The man infamously known as the “Pillowcase Rapist” will be released from a state psychiatric facility by July 7.
Christopher Hubbart confessed to raping at least 40 women between 1971 and 1982 in Los Angeles and San Francisco. His method was to bind victims’ hands, then place pillowcases over their heads to silence their screams.
Upon his release, the 63-year-old man will be placed in a home in Lake Los Angeles, according to Capt. Don Ford of the Palmdale Sheriff’s Station.
“Mr. Hubbart, we believe, is still a very dangerous man,” Ford said. “Although he’s been in prison for a long time and received mental health treatment, we know from experience that people can repeat their offenses.”
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His imminent release into society has instilled fear into many of the residents of Lake Los Angeles, the rural desert community where Hubbart will live in a small, one-story house.
Sharon Duvernay is one of these residents. Duvernay was a toddler when a neighbor snatched her from her family’s backyard in New Orleans in 1955 and raped her. After the attack, Duvernay’s family relocated to California.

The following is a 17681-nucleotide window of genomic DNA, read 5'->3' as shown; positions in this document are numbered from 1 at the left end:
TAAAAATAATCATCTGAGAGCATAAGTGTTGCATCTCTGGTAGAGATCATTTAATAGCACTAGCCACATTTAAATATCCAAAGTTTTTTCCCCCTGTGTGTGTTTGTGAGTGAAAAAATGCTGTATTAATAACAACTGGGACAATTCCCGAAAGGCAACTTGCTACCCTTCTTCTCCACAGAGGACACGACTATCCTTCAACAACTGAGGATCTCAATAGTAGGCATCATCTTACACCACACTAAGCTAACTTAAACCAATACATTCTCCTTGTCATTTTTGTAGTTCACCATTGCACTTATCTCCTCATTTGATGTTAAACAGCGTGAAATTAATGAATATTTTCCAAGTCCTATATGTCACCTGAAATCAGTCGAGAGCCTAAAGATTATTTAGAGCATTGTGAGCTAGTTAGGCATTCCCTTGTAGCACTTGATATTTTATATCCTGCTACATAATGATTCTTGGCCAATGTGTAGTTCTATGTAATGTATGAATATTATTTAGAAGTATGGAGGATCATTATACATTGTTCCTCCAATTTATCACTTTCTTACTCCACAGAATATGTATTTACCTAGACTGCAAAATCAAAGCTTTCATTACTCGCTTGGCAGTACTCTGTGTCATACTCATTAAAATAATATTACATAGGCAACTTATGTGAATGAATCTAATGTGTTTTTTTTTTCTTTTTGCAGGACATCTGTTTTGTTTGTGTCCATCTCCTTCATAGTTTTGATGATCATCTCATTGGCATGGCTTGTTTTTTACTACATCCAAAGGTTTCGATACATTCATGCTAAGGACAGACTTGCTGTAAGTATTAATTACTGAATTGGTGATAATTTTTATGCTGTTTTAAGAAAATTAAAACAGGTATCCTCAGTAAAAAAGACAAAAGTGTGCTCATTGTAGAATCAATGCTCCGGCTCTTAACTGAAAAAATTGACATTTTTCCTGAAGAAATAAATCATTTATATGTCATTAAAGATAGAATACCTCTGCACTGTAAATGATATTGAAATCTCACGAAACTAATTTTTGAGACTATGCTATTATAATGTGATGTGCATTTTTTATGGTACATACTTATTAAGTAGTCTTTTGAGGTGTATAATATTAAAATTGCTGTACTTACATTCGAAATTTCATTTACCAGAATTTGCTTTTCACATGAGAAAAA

Now, nearly 60 years after that attack, Hubbart and Duvernay are about to become neighbors. In fact, Duvernay, who lives on five acres of land, is about to become Hubbart’s closest neighbor.
The former schoolteacher has said that while she doesn’t think about the attack every day, “certainly with him coming I do. … I’m terrified.”
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Duvernay explained that the town’s residents had done “everything within the law to keep him from moving here,” including collecting more than 12,000 letters to the judge.
She has said that Hubbart’s move into her community has made her want to leave the area. For the time being, though, she has said that she plans to buy guard dogs, update her security system and install cameras on all sides of her home.
The residents’ fear is not without cause: Hubbart has a history of repeat assaults. NY Daily News reports that he was convicted of raping 14 women in 1972; during his first parole in 1983, Hubbart raped 10 more women – including one on the very day he got out of prison.
After again being released on parole in 1990, he attacked a female jogger and was again imprisoned. He has been in a mental health facility since 1996.
Christine Ward, executive director of the Crime Victims Action Alliance, noted that “the fact that he’s been paroled once before and was unable to behave is of grave concern.”
Ward added that she's “shocked that he is being released into a residential community” and that she hopes that “he will be very closely supervised.”
Law enforcement has noted that Hubbart will not be on parole or probation. He will, however, wear a GPS ankle bracelet and register as a sex offender.
“The ankle bracelet tells us where he is but not what he’s doing,” Ford explained. “He’s free to go anywhere.”